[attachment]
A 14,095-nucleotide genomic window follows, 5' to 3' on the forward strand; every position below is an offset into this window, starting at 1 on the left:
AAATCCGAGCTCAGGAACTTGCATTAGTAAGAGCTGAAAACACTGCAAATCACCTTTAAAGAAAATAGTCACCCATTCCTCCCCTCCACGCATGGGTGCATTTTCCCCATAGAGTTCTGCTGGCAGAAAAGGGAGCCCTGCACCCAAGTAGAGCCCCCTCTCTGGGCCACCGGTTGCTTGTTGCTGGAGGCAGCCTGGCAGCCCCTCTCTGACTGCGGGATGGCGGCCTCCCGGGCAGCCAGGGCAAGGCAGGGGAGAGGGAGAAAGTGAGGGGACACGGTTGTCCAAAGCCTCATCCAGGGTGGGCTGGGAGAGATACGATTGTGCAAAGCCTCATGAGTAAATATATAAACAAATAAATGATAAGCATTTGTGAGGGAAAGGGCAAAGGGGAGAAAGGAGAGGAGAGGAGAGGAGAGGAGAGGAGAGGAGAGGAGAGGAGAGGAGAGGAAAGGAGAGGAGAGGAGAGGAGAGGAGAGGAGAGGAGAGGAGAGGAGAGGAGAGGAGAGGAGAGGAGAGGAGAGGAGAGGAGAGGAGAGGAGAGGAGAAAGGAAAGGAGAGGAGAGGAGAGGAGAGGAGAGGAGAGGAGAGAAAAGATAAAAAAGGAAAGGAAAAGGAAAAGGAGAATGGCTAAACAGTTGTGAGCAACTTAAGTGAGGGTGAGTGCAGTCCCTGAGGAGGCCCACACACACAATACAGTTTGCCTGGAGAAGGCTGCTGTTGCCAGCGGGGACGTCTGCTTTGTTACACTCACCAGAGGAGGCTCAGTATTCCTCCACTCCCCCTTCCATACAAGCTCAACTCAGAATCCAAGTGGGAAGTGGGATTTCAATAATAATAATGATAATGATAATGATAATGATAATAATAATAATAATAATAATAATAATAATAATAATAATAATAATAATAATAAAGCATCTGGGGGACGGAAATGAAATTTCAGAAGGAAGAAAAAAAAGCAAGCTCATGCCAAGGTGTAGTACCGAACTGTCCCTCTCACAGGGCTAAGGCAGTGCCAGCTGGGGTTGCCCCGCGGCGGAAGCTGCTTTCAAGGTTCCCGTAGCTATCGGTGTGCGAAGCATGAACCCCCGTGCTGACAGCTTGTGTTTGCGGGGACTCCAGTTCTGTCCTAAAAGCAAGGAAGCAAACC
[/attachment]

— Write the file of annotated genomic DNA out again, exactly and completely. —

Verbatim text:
A 14,095-nucleotide genomic window follows, 5' to 3' on the forward strand; every position below is an offset into this window, starting at 1 on the left:
AAATCCGAGCTCAGGAACTTGCATTAGTAAGAGCTGAAAACACTGCAAATCACCTTTAAAGAAAATAGTCACCCATTCCTCCCCTCCACGCATGGGTGCATTTTCCCCATAGAGTTCTGCTGGCAGAAAAGGGAGCCCTGCACCCAAGTAGAGCCCCCTCTCTGGGCCACCGGTTGCTTGTTGCTGGAGGCAGCCTGGCAGCCCCTCTCTGACTGCGGGATGGCGGCCTCCCGGGCAGCCAGGGCAAGGCAGGGGAGAGGGAGAAAGTGAGGGGACACGGTTGTCCAAAGCCTCATCCAGGGTGGGCTGGGAGAGATACGATTGTGCAAAGCCTCATGAGTAAATATATAAACAAATAAATGATAAGCATTTGTGAGGGAAAGGGCAAAGGGGAGAAAGGAGAGGAGAGGAGAGGAGAGGAGAGGAGAGGAGAGGAGAGGAGAGGAGAGGAAAGGAGAGGAGAGGAGAGGAGAGGAGAGGAGAGGAGAGGAGAGGAGAGGAGAGGAGAGGAGAGGAGAGGAGAGGAGAGGAGAGGAGAGGAGAGGAGAAAGGAAAGGAGAGGAGAGGAGAGGAGAGGAGAGGAGAGGAGAGAAAAGATAAAAAAGGAAAGGAAAAGGAAAAGGAGAATGGCTAAACAGTTGTGAGCAACTTAAGTGAGGGTGAGTGCAGTCCCTGAGGAGGCCCACACACACAATACAGTTTGCCTGGAGAAGGCTGCTGTTGCCAGCGGGGACGTCTGCTTTGTTACACTCACCAGAGGAGGCTCAGTATTCCTCCACTCCCCCTTCCATACAAGCTCAACTCAGAATCCAAGTGGGAAGTGGGATTTCAATAATAATAATGATAATGATAATGATAATGATAATAATAATAATAATAATAATAATAATAATAATAATAATAATAATAATAATAAAGCATCTGGGGGACGGAAATGAAATTTCAGAAGGAAGAAAAAAAAGCAAGCTCATGCCAAGGTGTAGTACCGAACTGTCCCTCTCACAGGGCTAAGGCAGTGCCAGCTGGGGTTGCCCCGCGGCGGAAGCTGCTTTCAAGGTTCCCGTAGCTATCGGTGTGCGAAGCATGAACCCCCGTGCTGACAGCTTGTGTTTGCGGGGACTCCAGTTCTGTCCTAAAAGCAAGGAAGCAAACC